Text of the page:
The big problem with adapting any popular comic book hero for the big screen is the huge amount of history that needs to be addressed–or at least acknowledged. Continue reading Justice At Last: X&HT Saw Dredd
The release yesterday of the first real look at Karl Urban as Judge Dredd sent a certain portion of the nerdiverse, myself included, into geekgasm. It’s great to finally see the character up close. Every still we’ve seen up to now, coupled with Alex Garland’s taut, claustrophobic script, shows that Dredd The Movie is going to be a grim and gritty affair. The man in his scuffed bike leathers and stubble owes as much to Mad Max as the version we see every week in 2000AD.
I still think the helmet’s too big. But then, in the comic it has to serve as the top half of his head. Some artists have drawn it as so close-fitting that it would be impossible to get off. Either that, or Joe Dredd has made the ultimate sacrifice, and shaved off his ears. Urban’s hat is as close as dammit to the one that I have been drawing since I was 9, with the obvious exception of having to serve a real world purpose.
Of course, we’re now a world away from the Stallone version with the spandex and gold-plated plastic and the talking gun and flying bike. I cannot in all honesty defend the 1995 movie, although the first ten minutes is a very fine adaptation of the “Block War!” story. And goddamn, Stallone has the chin for the job. But I’m a purist, and the moment the hat came off was the moment that I lost interest.
Of course, you could argue that Dredd has taken his helmet off and we have indeed seen his face. At which point I’d note that you can’t fool a fanboy, because it’s clear you’re talking about The Dead Man. This was a spin-off strip set in The Cursed Earth that followed a drifter, burnt beyond all recognition, who is taken in by a friendly family of mutants. But the man has a past, and it hasn’t finished with him. The big reveal, that few readers saw coming was that The Dead Man was an amnesiac Dredd, left for dead by The Dark Sisters Of The Apocalypse.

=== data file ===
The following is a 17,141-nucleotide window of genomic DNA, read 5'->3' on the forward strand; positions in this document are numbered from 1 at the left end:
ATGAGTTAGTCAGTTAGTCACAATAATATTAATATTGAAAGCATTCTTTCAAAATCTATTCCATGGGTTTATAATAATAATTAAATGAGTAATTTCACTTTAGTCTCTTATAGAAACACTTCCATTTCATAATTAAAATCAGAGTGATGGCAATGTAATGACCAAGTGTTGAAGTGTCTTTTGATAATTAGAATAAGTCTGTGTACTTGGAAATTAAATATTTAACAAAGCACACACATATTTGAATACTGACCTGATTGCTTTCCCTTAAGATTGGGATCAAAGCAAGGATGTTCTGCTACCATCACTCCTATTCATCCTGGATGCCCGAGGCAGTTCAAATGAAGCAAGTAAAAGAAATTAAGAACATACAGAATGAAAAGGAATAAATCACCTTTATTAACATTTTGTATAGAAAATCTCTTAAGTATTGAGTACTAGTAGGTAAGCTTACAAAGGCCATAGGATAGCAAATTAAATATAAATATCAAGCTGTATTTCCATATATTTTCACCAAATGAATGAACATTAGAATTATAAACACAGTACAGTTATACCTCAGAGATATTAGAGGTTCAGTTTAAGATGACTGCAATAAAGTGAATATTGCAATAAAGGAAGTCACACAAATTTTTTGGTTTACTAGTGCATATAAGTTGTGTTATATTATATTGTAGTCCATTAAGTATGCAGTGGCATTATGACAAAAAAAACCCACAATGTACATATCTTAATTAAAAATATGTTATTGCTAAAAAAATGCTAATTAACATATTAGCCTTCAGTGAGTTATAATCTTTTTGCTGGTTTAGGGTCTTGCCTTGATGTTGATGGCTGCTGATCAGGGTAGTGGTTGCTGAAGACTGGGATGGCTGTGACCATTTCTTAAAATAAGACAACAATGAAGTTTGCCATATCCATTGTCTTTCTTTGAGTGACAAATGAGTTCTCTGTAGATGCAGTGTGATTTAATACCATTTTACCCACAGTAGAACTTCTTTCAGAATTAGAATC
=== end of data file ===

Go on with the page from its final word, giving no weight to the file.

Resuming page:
This story is a major milestone in the Judge’s long history, and I’d argue it ties him much more explicitly to the fictional exploits of another iconic loner, Clint Eastwood. If Dredd in MegaCity is Dirty Harry, then in The Dead Man he has become, quite literally, The Man With No Name. Scarred and haunted, he becomes a clear analogue to the ghostly avengers of westerns like Pale Rider and High Plains Drifter. The look, though, is clearly based on William Munny in Unforgiven. His return to Megacity and Judgehood is marked by reconstructive surgery. The glimpse at Dredd’s face that we get in The Dead Man is fleeting and illusory. For the most part, we are left with the early legend that he is simply too ugly to be looked at directly.
The fact that we never see Dredd’s face is kind of the point. He was imagined as an avatar of justice, soul-less, almost machinelike in his single minded dedication to The Law (always capitalised, as much an abstract concept as a set of rules). Through the last 34 years and thousands of progs, he has become much more, while still staying true to the core idea. He’s a cipher, on which any number of stories can be hung.
I’m pleased that the makers of the movie have embraced the unwritten rule of the character, and the helmet will be staying firmly on Karl Urban’s head. besides, as any fan knows, the face of Dredd is not the most important part…